- The Cons know well that prorogation will both make opposition research more difficult since Parliament's accountability mechanisms are shut down, and give the government an easier time controlling the public message. A one-time or monthly donation to the NDP can help balance out the Cons' use of public resources for their own purposes. (I'll suggest a one-time donation of $63 - making for a dollar each day the Cons have locked the NDP out of Parliament.)

- Equally importantly, NDP riding associations need funding in order to keep pace with the Cons in the next election campaign (whenever that happens). In order to help elect Saskatchewan NDP MPs in Parliament to replace Cons as soon as possible, a donation to Nettie Wiebe in Saskatoon-Rosetown-Biggar or Noah Evanchuk in Palliser can help to flip a seat that's well within reach. Or if you'd like to help build the NDP's longer-term efforts in other Saskatchewan seats where it already holds a solid second place, you can donate to John Parry in Saskatoon-Wanuskewin, Denise Kouri in Saskatoon-Humboldt, Valerie Mushinski in Prince Albert, and/or Darien Moore in Blackstrap.

Ever cooperative

Shorter Dean Del Mastro, as the Cons' apparent spokesflack on prorogation:

We'll give you the truth about the Afghanistan torture coverup when you pry it from our cold, dead hands.

On motives

I'm in general agreement with the consensus theory that the main motive for Stephen Harper's decision to shut down Parliament yet again is the desire to avoid accountability for the Cons' torture cover-up. But I'd think it's worth considering the possibility that at least part of Harper's motivation also involves wanting to normalize the idea of prorogation itself.

Whatever one's view of its legitimacy, the most recent example of prorogation prior to yesterday took place at a time of heightened political awareness and conflict - likely raising some public perception that we should expect prorogation to be hotly debated and questioned, not brought out of the government's bag of tricks anytime it finds accountability to be a nuisance. And perhaps more importantly, one would expect the Governor-General to take an awfully critical look at any future request which was based on avoiding a non-confidence vote if Harper established a clear pattern of only seeking prorogation for that purpose.

In other words, Harper's evisceration of convention and gratuitous recourse to nebulous executive powers might well be seen as a feature, not a bug. And the most dangerous part of yesterday's events is the precedent that prorogation can be easily obtained with a phone call at any time - and that neither Parliament nor the Governor-General has any recourse in the face of an executive decision to run for the hills.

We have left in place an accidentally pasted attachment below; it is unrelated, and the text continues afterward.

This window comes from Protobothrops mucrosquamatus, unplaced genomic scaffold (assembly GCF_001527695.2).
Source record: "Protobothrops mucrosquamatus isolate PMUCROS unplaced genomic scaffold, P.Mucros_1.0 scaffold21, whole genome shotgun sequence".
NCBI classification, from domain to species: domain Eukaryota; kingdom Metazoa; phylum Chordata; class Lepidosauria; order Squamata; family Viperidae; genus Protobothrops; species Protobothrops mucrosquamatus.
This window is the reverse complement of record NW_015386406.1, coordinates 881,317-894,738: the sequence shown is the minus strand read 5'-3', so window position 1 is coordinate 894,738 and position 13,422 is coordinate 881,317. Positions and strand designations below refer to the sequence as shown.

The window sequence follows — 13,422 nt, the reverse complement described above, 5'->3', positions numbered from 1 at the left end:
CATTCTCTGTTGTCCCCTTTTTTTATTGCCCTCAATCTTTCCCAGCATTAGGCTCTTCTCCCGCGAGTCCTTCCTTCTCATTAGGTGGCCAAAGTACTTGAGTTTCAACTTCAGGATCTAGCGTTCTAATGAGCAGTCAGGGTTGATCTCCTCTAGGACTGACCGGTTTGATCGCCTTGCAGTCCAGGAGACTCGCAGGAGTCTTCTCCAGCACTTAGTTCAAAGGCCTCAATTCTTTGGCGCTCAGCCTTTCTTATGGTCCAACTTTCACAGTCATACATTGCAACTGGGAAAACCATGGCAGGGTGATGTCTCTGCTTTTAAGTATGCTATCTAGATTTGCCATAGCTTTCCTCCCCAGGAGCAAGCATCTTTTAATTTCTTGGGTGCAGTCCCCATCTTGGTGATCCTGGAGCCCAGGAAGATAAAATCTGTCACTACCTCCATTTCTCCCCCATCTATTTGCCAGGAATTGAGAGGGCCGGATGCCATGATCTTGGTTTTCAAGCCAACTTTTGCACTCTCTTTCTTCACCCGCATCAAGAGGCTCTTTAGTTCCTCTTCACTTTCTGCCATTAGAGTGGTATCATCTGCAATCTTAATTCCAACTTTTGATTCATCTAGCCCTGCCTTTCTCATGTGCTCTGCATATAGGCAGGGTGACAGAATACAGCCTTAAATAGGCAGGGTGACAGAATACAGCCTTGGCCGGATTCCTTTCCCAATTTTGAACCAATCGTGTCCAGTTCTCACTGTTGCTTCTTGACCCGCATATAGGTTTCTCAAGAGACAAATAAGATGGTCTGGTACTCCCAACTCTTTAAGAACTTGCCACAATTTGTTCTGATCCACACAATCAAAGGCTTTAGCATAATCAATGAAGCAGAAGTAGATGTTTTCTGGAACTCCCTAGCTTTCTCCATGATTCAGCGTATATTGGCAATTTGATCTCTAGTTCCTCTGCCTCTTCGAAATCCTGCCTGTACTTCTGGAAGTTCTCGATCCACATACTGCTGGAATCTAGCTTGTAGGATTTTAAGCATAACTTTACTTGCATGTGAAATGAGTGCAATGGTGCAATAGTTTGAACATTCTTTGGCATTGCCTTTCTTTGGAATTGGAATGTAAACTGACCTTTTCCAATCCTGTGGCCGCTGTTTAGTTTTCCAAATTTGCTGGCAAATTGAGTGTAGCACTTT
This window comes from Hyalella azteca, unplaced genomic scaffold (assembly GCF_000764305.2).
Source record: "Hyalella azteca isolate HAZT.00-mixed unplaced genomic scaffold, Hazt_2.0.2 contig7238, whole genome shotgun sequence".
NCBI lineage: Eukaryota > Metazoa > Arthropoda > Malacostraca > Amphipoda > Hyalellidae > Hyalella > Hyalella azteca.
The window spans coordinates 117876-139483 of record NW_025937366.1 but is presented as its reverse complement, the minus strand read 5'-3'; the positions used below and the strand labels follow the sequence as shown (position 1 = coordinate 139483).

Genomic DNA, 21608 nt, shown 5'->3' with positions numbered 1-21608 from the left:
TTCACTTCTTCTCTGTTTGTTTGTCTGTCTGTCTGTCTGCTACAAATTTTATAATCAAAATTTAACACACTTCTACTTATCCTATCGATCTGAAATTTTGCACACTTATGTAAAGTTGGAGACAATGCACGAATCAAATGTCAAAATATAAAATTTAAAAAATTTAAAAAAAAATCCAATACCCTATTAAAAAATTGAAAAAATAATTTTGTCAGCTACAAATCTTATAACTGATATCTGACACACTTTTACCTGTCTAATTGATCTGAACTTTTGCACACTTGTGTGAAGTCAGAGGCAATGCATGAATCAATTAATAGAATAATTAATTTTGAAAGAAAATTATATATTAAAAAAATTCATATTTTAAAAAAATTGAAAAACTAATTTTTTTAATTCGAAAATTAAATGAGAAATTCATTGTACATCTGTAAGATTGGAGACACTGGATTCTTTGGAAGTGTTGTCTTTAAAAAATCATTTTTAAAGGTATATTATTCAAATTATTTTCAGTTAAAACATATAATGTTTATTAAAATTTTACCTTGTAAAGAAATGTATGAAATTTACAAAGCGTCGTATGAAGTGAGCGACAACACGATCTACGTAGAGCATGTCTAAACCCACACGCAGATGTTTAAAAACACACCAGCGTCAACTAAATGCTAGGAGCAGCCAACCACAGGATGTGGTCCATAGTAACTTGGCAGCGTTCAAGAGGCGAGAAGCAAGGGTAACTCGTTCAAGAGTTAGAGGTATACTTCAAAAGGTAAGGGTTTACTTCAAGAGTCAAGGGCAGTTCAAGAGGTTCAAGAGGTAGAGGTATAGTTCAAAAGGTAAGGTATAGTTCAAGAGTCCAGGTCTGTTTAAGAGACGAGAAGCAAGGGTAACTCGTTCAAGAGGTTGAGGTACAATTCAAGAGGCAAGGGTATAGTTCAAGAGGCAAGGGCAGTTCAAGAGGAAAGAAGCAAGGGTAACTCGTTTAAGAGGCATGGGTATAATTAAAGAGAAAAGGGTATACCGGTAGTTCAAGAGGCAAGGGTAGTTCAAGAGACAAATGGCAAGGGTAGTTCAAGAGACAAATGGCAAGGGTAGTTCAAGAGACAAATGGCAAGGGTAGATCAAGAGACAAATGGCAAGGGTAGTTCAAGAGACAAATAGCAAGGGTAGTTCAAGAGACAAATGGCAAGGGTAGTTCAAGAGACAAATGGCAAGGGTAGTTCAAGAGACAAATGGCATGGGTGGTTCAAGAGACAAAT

Many reviews are in

Michael Behiels:
It is becoming patently obvious Harper now presides over a minority government that can all-too-readily be characterized as a not-so-benign dictatorship. Harper successfully exploits the first-past-the-post electoral system -- which he and Flanagan denounced as immature -- and the ideological and political divisions within the opposition parties, to impose his unflinching will on his cabinet, caucus, and what he characterizes as an utterly dysfunctional House of Commons, one made so by the government itself. With his appointment of yet more Conservatives to the Senate, Harper will exercise full and unfettered power over Parliament, a power which he will readily use to cow the judicial branch of government with his so-called tough-on-crime legislation.
Harper's continued use of such bold, provocative and intimidating tactics proves that he is morally convinced that the end -- unfettered power for his Conservative party and government and the wholesale destruction of the centrist Liberal party -- justifies the means.
Susan Riley:
Prime Minister Stephen Harper's decision to shut down Parliament for his own partisan convenience -- no more nasty questions about Afghan detainees, no more challenges from a "Liberal-dominated Senate" -- is shocking, but hardly surprising.

It is an expression of this prime minister's contempt not just for Parliament, but for government.

So much for those urgent Tory crime measures that will die on the order paper; so much for an adult debate on the deficit, or pension reform, or Afghanistan after 2011. The assumption is that we will be so wrapped up in the Olympics we won't notice the long silence from Ottawa. We will, in fact, welcome it.